Will my company have to pay taxes in a foreign employee’s home country?

Whether your company must pay taxes in a foreign employee’s home country depends on several factors, including the local laws of the employee’s country, the nature of the work performed, and whether there is a tax treaty between the employee’s home country and the US.

In some cases, having an employee working in a foreign country can create a “permanent establishment,” potentially subjecting your company to corporate taxes in that country. It’s crucial to consult with a tax professional or legal expert familiar with international tax law to navigate these complexities and ensure compliance.

Do I need to provide foreign employees with benefits like health insurance?

Yes, you should consider providing foreign employees with benefits aligned with their local laws and customs, including health insurance. The requirements for offering benefits can vary significantly from one country to another. It’s essential to research and comply with the employment laws in the employee’s home country to ensure you’re meeting legal obligations and competitive standards for employee benefits in their local market.

What’s the difference between the EOR and contractor hiring models?

The Employer of Record model involves hiring through a third-party organization that becomes the official employer, handling legal and HR responsibilities, including payroll and taxes. In contrast, the contractor model involves hiring individuals as independent contractors, where the company is not responsible for taxes or benefits, offering more flexibility but less control.

EOR is more compliant for long-term, whereas contractors suit short-term, project-based work.

Will an international employee need a US work visa?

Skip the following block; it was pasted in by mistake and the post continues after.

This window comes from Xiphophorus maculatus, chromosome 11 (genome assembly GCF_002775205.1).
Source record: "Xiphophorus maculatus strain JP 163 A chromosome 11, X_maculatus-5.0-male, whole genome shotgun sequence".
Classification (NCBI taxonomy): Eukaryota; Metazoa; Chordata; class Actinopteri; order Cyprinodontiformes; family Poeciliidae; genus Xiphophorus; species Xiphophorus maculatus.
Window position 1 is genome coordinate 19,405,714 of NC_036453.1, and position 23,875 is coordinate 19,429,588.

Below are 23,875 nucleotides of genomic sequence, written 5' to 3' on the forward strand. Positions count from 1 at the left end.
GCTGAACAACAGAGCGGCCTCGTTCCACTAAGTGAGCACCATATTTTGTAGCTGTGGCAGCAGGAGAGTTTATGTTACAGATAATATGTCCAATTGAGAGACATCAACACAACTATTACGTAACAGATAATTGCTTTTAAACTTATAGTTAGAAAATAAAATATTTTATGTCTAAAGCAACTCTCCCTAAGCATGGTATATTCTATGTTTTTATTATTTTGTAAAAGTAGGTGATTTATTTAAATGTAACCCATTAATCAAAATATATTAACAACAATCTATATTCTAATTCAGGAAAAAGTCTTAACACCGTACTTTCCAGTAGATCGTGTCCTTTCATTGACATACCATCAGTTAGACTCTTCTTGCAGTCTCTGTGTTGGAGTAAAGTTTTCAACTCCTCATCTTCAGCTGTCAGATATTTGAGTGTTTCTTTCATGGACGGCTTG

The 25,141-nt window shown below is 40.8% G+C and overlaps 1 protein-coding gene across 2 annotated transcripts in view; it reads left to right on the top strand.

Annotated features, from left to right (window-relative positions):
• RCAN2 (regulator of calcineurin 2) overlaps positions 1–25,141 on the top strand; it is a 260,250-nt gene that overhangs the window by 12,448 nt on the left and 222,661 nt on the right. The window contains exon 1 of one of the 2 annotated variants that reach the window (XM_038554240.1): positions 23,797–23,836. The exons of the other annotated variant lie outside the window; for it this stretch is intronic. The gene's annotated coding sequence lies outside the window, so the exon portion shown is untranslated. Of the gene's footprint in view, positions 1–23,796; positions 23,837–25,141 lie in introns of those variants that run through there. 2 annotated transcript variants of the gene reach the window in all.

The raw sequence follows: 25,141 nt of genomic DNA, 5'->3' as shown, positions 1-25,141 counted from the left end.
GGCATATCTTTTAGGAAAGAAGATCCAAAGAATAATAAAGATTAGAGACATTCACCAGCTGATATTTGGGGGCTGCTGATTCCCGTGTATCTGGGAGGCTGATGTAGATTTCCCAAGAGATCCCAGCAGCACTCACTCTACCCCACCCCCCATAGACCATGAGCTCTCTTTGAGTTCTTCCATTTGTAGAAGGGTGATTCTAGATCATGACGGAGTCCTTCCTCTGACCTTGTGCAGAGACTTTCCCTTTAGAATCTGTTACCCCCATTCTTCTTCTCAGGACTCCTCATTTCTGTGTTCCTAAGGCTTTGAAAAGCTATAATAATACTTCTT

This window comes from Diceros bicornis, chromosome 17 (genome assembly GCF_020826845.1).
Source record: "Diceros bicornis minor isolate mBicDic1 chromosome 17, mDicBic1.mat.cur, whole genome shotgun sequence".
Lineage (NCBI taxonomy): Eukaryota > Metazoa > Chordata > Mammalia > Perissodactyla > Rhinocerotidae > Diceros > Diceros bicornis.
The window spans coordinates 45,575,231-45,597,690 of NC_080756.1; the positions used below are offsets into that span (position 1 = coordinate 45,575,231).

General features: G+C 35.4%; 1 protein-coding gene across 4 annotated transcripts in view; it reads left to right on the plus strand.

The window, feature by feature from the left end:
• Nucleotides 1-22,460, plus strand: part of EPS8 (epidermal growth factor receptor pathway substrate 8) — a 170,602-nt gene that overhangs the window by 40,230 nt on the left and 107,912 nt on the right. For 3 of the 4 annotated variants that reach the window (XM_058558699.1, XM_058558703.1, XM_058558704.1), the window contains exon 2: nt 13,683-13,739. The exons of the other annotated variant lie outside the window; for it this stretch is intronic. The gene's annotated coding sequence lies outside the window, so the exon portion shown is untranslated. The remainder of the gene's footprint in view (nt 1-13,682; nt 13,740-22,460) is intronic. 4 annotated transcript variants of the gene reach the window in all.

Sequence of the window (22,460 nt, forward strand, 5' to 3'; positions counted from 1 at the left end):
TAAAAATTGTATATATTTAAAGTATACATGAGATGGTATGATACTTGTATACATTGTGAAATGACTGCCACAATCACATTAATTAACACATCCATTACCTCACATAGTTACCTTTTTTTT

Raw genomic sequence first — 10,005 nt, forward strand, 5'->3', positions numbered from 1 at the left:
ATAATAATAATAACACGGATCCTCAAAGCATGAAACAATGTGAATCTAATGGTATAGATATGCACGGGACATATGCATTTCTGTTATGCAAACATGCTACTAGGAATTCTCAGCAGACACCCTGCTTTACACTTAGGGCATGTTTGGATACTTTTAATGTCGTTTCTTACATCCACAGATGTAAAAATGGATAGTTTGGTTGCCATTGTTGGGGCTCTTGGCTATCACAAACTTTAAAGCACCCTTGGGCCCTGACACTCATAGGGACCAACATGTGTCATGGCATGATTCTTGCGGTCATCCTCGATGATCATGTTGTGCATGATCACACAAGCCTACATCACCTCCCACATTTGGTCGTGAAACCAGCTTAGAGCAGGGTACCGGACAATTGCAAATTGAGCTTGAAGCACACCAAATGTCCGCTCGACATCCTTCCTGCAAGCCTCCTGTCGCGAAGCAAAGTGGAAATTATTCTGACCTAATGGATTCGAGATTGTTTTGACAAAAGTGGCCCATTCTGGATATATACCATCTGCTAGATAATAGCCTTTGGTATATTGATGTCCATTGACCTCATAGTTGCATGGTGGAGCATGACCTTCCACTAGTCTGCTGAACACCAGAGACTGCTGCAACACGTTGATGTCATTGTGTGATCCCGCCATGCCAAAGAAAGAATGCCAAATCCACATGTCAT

An international employee only requires a US work visa if they plan to reside and work physically in the United States. However, if they remain in their home country and work remotely for a US company, a US work visa is not necessary.

Should I provide computer or office equipment to a foreign employee?

Yes, providing computer and office equipment to foreign employees is a best practice to ensure they have the necessary tools for their job. This not only helps maintain productivity and security standards but also supports a consistent work environment across your organization.

It’s important to consider the logistics and tax implications of shipping or purchasing equipment in the employee’s country, aligning with local employment laws and customs.

Which roles are the most suitable for hiring international employees?

The most suitable roles for hiring international employees are those that can be effectively performed remotely, such as in IT, software development, digital marketing, content creation, and customer support. These positions often require only a computer and internet connection, allowing for flexibility in work location. Opting for roles that can transcend geographical barriers maximizes the benefits of access to a global talent pool and operational flexibility.

What is an offshore vs nearshore remote worker?